CLIMATE change expert Dr Muhammad Tahir Khan
CLIMATE change expert Dr Muhammad Tahir Khan

With all eyes on the UAE, where world leaders have gathered for the COP28 summit, Dawn is speaking to experts to answer pressing, everyday questions that are on people’s minds about climate change-related issues.

Today, Dr Muhammad Tahir Khan, a climate change expert, explains what makes Balochistan vulnerable to natural calamities and how these events are reshaping the province’s geography.

Balochistan has been witnessing the effects of climate change since the late 1990s. Now, the threat has metastasised, and people are on the receiving end. In recent years, the impact was quite distinct in the form of torrential rains and floods that wreaked havoc in the entire province. It was an emergency-like situation, worse than any other province due to Balochistan’s diverse geographical position and huge land mass.

How has climate change impacted Balochistan? How has the threat of climate change diversified in Balochistan?

In Balochistan, the threat of climate change has diversified in the sense that from 2015 to 2018, when I was in Balochistan, it was a critical time in terms of climate change in the province. Geographically, Balochistan is almost half of the country. Its northern parts received heavy snow and torrential rains, while in the central and eastern regions, floods have wreaked havoc over and over again. As for the Makran and Rakhshan divisions, there is a threat of drought. Over the last two decades, the impacts of climate change have continued to worsen.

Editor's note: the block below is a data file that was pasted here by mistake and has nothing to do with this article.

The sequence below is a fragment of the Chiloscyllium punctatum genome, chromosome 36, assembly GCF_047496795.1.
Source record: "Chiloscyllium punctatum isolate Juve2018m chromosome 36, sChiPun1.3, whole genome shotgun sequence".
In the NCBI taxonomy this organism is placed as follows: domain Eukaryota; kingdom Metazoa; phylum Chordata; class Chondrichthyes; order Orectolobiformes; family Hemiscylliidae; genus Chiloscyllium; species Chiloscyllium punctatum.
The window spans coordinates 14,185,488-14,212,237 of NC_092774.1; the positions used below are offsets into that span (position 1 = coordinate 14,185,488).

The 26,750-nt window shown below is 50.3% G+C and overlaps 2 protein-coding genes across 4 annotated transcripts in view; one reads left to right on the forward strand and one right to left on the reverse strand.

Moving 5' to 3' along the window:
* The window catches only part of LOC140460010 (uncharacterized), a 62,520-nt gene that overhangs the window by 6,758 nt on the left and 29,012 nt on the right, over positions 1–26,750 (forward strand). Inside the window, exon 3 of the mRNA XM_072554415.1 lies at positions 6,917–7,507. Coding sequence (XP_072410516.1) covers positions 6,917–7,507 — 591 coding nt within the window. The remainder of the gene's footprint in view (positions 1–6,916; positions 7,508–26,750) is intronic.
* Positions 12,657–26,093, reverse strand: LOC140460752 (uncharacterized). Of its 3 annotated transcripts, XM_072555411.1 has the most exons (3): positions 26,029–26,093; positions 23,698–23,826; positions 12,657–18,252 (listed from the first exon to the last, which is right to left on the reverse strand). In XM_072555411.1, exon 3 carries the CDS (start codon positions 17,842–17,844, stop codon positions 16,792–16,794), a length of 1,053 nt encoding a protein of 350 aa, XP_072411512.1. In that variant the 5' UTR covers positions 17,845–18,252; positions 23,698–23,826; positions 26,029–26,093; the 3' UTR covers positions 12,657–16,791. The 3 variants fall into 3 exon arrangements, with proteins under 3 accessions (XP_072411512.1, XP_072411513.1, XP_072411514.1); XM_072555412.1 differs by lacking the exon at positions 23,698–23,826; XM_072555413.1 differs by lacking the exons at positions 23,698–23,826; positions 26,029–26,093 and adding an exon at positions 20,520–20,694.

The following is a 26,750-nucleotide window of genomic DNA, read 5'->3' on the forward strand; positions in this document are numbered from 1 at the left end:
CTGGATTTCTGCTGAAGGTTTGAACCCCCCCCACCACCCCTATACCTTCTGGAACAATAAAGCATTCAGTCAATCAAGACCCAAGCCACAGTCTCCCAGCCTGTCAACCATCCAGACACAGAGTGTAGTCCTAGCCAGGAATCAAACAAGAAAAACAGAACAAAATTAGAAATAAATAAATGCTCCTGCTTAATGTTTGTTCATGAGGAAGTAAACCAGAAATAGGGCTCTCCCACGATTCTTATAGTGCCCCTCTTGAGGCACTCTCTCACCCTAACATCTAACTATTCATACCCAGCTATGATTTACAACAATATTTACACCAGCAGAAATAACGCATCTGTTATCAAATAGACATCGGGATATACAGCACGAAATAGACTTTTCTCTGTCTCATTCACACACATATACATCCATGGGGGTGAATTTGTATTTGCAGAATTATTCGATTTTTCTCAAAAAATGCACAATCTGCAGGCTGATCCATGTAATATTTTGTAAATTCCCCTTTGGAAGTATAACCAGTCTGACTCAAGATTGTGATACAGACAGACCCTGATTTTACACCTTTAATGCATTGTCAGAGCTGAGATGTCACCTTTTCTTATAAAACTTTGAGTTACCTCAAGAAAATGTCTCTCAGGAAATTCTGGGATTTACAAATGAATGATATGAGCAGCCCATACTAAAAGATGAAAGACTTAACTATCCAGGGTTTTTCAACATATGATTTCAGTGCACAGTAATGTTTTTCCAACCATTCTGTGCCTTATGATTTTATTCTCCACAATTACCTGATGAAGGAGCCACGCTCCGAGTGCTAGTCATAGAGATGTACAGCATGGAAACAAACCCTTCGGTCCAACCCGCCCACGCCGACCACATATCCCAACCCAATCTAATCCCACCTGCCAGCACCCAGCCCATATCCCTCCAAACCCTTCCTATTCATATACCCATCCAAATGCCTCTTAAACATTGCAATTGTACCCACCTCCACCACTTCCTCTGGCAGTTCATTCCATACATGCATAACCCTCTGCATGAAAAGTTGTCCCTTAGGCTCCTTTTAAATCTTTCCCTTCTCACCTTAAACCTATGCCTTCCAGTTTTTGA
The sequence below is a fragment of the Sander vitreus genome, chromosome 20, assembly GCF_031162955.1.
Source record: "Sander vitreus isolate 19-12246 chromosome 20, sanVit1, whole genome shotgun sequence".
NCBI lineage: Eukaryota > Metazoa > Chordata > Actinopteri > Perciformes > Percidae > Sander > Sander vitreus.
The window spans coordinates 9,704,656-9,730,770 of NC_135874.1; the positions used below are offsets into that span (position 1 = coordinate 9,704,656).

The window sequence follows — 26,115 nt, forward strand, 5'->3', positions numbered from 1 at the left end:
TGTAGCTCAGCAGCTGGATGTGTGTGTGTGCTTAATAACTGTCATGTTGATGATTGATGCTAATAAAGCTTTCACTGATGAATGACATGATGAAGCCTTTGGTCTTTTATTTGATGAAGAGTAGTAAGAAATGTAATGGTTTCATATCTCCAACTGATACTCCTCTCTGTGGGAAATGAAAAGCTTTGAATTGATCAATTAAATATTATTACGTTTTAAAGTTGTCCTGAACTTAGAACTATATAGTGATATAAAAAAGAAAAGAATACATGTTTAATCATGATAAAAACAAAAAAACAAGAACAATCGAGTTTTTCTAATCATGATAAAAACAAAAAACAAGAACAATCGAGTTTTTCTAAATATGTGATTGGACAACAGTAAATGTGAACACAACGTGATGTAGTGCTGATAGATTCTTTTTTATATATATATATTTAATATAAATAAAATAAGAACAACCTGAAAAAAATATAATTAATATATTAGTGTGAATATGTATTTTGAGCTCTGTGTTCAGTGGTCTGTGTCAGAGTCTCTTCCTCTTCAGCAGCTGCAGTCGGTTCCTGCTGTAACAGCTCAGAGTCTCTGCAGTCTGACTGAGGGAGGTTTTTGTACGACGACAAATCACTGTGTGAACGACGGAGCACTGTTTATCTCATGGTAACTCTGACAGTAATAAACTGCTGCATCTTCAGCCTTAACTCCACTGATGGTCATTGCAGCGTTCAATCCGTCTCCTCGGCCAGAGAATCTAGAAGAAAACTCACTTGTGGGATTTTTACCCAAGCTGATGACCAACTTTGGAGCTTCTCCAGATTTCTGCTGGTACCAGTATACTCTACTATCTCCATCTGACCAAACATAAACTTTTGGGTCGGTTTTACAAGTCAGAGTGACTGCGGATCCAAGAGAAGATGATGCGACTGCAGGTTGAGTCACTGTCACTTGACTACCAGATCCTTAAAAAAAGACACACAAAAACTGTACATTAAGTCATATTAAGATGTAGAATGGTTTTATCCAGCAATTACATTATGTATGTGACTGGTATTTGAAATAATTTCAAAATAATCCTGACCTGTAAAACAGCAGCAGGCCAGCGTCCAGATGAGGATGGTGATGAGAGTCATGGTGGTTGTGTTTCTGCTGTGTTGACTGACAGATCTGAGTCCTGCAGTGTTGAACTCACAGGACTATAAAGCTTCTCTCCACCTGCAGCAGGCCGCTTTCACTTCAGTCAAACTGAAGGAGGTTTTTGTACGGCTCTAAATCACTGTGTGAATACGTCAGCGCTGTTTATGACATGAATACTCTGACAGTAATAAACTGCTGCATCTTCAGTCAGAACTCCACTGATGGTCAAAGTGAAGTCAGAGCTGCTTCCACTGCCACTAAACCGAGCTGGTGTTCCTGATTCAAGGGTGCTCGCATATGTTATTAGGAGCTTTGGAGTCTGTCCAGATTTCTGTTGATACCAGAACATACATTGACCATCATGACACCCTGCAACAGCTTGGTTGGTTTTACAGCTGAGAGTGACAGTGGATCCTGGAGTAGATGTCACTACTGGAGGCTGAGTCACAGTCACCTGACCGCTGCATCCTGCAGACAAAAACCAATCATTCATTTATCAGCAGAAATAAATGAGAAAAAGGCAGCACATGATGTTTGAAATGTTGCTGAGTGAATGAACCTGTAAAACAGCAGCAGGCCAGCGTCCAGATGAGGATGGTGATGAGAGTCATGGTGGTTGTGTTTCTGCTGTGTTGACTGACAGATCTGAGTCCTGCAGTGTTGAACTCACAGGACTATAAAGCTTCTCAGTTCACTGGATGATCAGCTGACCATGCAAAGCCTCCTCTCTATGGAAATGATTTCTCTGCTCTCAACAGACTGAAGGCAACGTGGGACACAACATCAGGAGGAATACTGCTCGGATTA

Have steps been taken to cope with the threat of climate change in Balochistan?

The authorities never had a proper mechanism to cope with the situation in the past, nor do they have now. In some places, residents have migrated due to the worsening climate change. For instance, in the drought-hit parts of the province, people don’t have water for themselves and for their livestock. So, they are compelled to leave their homes for a better place. In many regions, including the drought-hit areas, there are many tube wells extracting water through solar power. But the sad reality, which people are unaware of, is that the water table has depleted due to this extraction. The underground water level has decreased to over 1,200 feet. But, as it seems, no lessons are being learnt.

Published in Dawn, December 3rd, 2023

Opinion

Editorial

Spirit of ’74
26 Feb, 2024

Spirit of ’74

FOR three days in 1974, starting Feb 22, Lahore witnessed an epochal meeting of 38 Muslim nations as it hosted the...
Silence strategy
Updated 26 Feb, 2024

Silence strategy

Attempts at internet censorship only serve to tarnish Pakistan’s image globally and betray the democratic principles the country purports to uphold.
Nepra’s reluctance
26 Feb, 2024

Nepra’s reluctance

WHAT is the point in having a regulator that does not punish the entities it oversees for misconduct and...
Pipeline progress
25 Feb, 2024

Pipeline progress

THE outgoing caretaker government has decided to move forward with the much-delayed Iran-Pakistan gas pipeline...
Engaging the Taliban
25 Feb, 2024

Engaging the Taliban

DEALING with the Taliban — Afghanistan’s de facto rulers — continues to present a diplomatic dilemma for the...
Burden or opportunity?
Updated 25 Feb, 2024

Burden or opportunity?

Maryam Nawaz is embarking on a journey of challenges and opportunities.